Environment Waikato is conducting an oil spill exercise in Coromandel Harbour next week designed to fine tune its response to real environmental emergencies.
The council’s oil spill response team will take part in an imaginary scenario where a fishing vessel collides with a mussel barge in the harbour, spilling more than 1000 litres of fuel oil into the sea.
Oil will not be put into the sea during the exercise, but the team will deploy oil recovery equipment such as booms (floating fences), storage tanks and rope mops during the training session to make it as authentic as possible.
Environment Waikato regional hazards and emergency manager Adam Munro said the exercise was about ensuring the team was well trained and ready to respond to protect people and the environment.
“If a real oil spill occurred, our first priority is to ensure the health and safety of the public, stop any further oil leaks, recover spilt oil and protect wildlife and other environmental resources,” he said.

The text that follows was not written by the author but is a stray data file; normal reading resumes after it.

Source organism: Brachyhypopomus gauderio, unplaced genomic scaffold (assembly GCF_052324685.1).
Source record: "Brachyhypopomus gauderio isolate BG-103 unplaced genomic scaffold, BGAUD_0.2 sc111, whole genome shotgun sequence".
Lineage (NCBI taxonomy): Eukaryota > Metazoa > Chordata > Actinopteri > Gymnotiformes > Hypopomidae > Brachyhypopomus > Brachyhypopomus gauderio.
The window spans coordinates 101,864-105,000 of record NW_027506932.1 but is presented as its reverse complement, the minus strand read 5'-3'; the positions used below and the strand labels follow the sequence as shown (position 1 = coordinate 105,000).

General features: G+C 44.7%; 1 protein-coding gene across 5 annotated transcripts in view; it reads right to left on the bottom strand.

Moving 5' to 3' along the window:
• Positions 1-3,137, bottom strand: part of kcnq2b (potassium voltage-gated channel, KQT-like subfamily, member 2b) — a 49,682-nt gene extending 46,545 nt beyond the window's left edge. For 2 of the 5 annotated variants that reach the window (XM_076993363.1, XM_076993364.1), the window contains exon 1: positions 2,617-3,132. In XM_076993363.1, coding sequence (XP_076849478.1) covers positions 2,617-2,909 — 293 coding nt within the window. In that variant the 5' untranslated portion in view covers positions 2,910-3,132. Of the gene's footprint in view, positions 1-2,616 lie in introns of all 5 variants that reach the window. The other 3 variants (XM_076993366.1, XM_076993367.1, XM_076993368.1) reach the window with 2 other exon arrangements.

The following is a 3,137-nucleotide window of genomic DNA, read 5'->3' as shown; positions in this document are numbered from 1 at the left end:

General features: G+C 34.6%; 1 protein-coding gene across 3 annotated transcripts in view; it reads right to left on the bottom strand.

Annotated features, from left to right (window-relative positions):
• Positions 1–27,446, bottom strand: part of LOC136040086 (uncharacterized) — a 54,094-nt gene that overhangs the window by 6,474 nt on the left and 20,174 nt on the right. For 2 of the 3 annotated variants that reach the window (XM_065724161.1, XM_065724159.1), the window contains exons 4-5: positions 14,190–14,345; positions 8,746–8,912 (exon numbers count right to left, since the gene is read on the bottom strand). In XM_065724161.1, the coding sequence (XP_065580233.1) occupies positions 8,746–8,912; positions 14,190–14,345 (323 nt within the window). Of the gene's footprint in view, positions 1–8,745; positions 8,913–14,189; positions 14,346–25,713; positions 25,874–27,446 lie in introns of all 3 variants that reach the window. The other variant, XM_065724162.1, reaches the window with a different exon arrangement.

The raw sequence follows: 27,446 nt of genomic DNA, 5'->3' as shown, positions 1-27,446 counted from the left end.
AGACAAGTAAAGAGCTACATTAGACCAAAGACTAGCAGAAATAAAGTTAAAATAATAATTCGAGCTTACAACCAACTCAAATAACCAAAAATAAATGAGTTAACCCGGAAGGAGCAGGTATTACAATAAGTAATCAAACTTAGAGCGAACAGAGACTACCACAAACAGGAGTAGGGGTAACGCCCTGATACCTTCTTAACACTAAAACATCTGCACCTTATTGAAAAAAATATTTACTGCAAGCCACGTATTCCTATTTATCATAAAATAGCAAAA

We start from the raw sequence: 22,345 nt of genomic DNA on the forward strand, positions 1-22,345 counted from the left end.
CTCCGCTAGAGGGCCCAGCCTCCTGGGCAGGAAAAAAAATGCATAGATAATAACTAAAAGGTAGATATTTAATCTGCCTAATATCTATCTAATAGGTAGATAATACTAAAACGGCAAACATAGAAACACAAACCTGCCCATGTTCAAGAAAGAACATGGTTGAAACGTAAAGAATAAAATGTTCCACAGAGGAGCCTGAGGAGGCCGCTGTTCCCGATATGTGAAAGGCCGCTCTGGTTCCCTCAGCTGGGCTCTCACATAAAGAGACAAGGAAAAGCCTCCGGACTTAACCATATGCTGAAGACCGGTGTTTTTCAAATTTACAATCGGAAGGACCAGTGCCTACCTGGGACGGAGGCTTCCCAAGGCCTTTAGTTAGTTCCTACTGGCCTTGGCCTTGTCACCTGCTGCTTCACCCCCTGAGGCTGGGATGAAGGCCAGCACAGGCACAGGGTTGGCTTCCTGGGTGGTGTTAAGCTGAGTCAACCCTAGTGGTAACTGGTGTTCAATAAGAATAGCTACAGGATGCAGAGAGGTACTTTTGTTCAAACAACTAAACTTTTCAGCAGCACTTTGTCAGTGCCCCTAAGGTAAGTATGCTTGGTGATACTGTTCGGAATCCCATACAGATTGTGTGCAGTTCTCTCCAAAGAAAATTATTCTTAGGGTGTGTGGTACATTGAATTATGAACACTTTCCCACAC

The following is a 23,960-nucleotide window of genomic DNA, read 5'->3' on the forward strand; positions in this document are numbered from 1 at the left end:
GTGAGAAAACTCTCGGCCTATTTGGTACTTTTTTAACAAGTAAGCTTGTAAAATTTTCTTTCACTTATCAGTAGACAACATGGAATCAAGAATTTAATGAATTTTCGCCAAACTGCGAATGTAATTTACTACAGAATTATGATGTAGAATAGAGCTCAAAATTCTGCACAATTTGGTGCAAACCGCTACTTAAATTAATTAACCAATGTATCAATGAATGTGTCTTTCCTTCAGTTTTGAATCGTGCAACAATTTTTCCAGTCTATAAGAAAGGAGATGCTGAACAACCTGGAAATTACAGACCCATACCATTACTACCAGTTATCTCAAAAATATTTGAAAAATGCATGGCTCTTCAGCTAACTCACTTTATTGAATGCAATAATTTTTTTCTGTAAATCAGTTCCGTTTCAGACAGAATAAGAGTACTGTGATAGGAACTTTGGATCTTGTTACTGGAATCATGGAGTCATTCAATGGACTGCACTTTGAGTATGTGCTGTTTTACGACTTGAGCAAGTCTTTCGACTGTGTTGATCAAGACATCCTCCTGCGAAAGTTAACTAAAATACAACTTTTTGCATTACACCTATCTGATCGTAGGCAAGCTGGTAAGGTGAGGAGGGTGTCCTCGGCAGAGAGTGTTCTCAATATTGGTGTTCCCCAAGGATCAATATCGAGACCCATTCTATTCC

Maritime New Zealand regulations require Environment Waikato to carry out an oil spill exercise every year to ensure staff members are familiar with equipment and procedures.
“It’s also a chance to fine tune responses in areas around the region where oil spills could potentially occur,” Mr Munro said.
“What we do at one beach is not necessarily what we do at another.”
Members of the public are welcome to watch the exercise happening in Coromandel Harbour from 11am-2pm next Monday, May 12, but are advised to stay behind the safety cordon.
Environment Waikato last responded to a significant oil spill in the Coromandel last February, when a 50-foot boat sank near Moturua (Rabbit) Island. The incident did not cause any environmental damage.